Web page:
We all know fruit and vegetables are good for us. Packed with essential vitamins and nutrients, they should make up the bulk of our diets. But are you getting the most out of yours? If we choose well and store them correctly we can increase their nutrient content without spending more!
Buy local – or frozen
The time it takes to get from the farm to our mouths is important as transportation can lead to a loss in nutrients. The Harvard Medical School Center for Health and the Global Environment research found that food transported long distances is not likely to be as nutritious as food grown and consumed locally. This is because even when they have been picked fruit and vegetables continue to breathe. This process leads to loss of nutrients and even flavor too. For example, green peas have been shown to lose up to 51% of their vitamin C during the first 24–48 hours after harvesting.
Warm, dry air can speed this process which is why it’s good to keep produce cool. Asparagus, peas, sweetcorn, broccoli and mushrooms all have a high rate of breathing so will lose nutrients faster. It follows therefore that the longer produce has to breathe before it is consumed, the less likely it is to retain nutrients. Frozen peas or spinach may have more vitamin C than store-bought fresh peas or spinach that have been kept in your fridge at home for several days. For some fruits, freeze drying resulted in higher vitamin C content, when compared to fresh varieties. Another study suggests that the processes undertaken to freeze fresh produce may increase fiber availability by making it more soluble.
Store fruits like tomatoes at room temperature
There’s a good reason that a tomato fresh from the vine or during a picnic tastes better - it’s because it’s not freezing cold from the fridge! But eating room temperature tomatoes doesn’t just improve their flavor, it also ups their lycopene levels as the ripening process is allowed to continue as long as tomatoes are kept above 10 oC. And, there’s a reason to keep them in a bowl on the table, as chilling tomatoes actually damages the cell membranes which means they are more likely to go off. Also, storing apples in a cool place is likely to increase the number of healthy polyphenols in their skin.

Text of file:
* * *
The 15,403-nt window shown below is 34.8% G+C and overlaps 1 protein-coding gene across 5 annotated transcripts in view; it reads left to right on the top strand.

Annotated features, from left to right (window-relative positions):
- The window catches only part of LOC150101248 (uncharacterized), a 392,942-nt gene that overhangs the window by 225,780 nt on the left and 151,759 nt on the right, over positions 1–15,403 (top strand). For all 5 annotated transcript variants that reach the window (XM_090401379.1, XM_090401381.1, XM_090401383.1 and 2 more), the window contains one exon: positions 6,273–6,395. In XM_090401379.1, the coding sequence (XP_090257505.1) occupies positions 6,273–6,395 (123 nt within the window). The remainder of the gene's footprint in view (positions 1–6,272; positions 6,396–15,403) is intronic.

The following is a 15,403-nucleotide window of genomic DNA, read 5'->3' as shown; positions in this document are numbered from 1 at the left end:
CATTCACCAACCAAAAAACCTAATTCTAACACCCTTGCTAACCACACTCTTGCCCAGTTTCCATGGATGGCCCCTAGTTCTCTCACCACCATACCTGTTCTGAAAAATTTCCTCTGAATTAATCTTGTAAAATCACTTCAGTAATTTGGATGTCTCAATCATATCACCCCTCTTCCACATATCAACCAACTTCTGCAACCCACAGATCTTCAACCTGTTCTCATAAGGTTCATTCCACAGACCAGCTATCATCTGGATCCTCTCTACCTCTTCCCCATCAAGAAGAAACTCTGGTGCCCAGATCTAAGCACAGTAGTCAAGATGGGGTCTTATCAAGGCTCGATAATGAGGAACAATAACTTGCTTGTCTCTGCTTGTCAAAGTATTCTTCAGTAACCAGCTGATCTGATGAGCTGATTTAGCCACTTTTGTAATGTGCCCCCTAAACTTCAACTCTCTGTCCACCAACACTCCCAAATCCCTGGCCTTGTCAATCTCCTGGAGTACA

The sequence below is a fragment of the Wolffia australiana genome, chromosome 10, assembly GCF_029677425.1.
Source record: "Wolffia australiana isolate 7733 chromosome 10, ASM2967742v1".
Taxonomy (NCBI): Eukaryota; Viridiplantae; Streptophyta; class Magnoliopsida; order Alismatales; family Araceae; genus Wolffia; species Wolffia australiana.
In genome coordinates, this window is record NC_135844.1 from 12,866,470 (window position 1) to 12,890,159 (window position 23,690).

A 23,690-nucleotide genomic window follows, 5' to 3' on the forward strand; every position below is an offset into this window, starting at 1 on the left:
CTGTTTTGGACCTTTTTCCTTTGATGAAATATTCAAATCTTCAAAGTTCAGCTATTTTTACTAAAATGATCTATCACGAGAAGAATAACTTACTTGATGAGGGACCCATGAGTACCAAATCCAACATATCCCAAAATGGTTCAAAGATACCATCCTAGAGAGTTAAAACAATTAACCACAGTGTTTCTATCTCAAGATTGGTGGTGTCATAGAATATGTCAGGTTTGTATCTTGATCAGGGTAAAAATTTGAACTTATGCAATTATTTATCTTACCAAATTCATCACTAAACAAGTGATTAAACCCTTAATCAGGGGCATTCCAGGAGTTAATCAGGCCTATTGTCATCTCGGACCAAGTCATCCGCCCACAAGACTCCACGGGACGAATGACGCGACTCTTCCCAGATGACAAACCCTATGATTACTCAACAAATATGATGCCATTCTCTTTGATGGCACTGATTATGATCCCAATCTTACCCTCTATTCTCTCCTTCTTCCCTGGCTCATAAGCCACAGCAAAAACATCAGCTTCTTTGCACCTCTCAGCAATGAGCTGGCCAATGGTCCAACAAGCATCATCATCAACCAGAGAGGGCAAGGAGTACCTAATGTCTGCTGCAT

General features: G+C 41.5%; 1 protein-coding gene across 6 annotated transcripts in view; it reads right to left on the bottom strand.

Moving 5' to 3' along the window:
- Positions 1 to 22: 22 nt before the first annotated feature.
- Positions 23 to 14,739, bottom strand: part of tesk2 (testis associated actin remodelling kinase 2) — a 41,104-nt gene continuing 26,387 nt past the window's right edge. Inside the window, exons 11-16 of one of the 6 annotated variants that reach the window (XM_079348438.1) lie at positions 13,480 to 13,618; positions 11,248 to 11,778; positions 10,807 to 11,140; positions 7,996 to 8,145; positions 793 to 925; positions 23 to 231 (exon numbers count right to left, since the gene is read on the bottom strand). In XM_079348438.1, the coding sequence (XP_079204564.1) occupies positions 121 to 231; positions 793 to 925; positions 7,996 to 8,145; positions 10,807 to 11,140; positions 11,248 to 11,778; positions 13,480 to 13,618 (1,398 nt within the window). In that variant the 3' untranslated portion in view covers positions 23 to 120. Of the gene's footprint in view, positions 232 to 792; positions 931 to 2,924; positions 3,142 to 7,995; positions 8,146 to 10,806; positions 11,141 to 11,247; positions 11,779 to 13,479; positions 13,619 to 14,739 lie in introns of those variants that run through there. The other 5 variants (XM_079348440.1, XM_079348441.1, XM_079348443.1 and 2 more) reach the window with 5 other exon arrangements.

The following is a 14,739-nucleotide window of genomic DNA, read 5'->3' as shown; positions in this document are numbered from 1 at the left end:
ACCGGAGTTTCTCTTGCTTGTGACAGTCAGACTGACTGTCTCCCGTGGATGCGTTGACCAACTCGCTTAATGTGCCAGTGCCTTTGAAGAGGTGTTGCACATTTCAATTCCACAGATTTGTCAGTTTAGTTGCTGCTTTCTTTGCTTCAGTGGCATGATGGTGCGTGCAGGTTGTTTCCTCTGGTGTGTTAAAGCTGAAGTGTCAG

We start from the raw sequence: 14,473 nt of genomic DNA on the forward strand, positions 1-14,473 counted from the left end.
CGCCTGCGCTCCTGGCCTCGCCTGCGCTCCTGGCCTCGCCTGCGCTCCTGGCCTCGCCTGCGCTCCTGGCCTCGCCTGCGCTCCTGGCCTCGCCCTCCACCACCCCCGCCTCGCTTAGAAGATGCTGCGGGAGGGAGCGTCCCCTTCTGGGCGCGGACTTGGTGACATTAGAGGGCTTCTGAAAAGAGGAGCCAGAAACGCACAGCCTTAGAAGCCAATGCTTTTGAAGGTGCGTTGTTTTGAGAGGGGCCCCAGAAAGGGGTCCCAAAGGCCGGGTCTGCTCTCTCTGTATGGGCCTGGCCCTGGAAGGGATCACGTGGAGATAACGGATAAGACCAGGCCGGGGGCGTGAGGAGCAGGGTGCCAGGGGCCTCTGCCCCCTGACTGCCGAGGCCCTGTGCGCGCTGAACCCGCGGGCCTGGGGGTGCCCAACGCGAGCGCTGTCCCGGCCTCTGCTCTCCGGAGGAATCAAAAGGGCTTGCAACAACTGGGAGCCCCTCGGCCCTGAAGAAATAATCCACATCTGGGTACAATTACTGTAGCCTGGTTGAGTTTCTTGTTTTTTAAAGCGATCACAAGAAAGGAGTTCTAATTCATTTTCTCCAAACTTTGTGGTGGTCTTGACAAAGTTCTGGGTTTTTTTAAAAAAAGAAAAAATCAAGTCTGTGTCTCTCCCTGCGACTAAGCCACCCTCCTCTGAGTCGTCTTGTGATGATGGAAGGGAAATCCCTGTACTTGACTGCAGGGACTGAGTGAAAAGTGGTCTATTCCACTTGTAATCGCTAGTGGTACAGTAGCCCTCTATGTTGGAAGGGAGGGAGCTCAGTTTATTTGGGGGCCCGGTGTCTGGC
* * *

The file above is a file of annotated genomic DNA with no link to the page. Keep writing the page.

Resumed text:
Prepare your fruit or veg just before you need them
It’s far better to buy fruit and veg which is whole and chop it up yourself than the pre-prepared packs of carrot batons, zucchini and fruit slices. Vitamin C is easily lost as well as vitamin A and E because these are antioxidants and so react to oxygen – which is why fruit and veg have skins and peels in the first place! Most other nutrients, including minerals, B vitamins, and fiber are preserved but since they are most often found in the coverings it’s worth eating them when you can too
Eat your veg with some oil
If you look at a lot of traditional sauces and salad dressings, they contain oil. In Mediterranean diets olive oil is drizzled over many fresh dishes. This is because you absorb fat-soluble vitamins far better when there is oil present in the same meal. Research published in the American Journal of Clinical Nutrition, found that when women ate oil with their salad, their bodies could more easily absorb eight nutrients, including alpha and beta carotene, lutein, lycopene, and vitamin A. About 32g, which is 2 tablespoons of oil, allowed for the maximum absorption. Another reason why the best for your health isn’t fat-free.
Use less water when cooking
Vitamin B and C are water-soluble so easily lost if your cooking process involves water. In fact, you can wipe out the majority of the water-soluble nutrients by soaking and boiling your veggies. The agitation caused by the boiling water can cause the vegetables to break up and the nutrients to evaporate further. Steaming or roasting is better for preserving water-soluble nutrients. If you do cook veg in water, try and use it in the making of gravy or cook your veggies in a sauce instead of water so all the nutrients remain part of the dish.
Keep your broccoli wrapped
Unlike most vegetables, broccoli loses antioxidants faster than other vegetables when stored without packaging – which is why you may have noticed it yellowing when stored in the fridge open rather than wrapped. So, make sure it stays wrapped up until you eat it.
Eat browning food first
When you start to see the fruit or vegetable turn brown, that usually means that they have started to lose their antioxidants. Fresh fruit and vegetables normally keep enzymes trapped in their tissues, this stops them coming into contact with oxygen which causes the reaction with browning as a result. When it’s sliced, squashed, or beginning to break down with age, the enzymes come into contact with oxygen and so turn brown. The longer the fruit or vegetables are exposed the less vitamins it will have.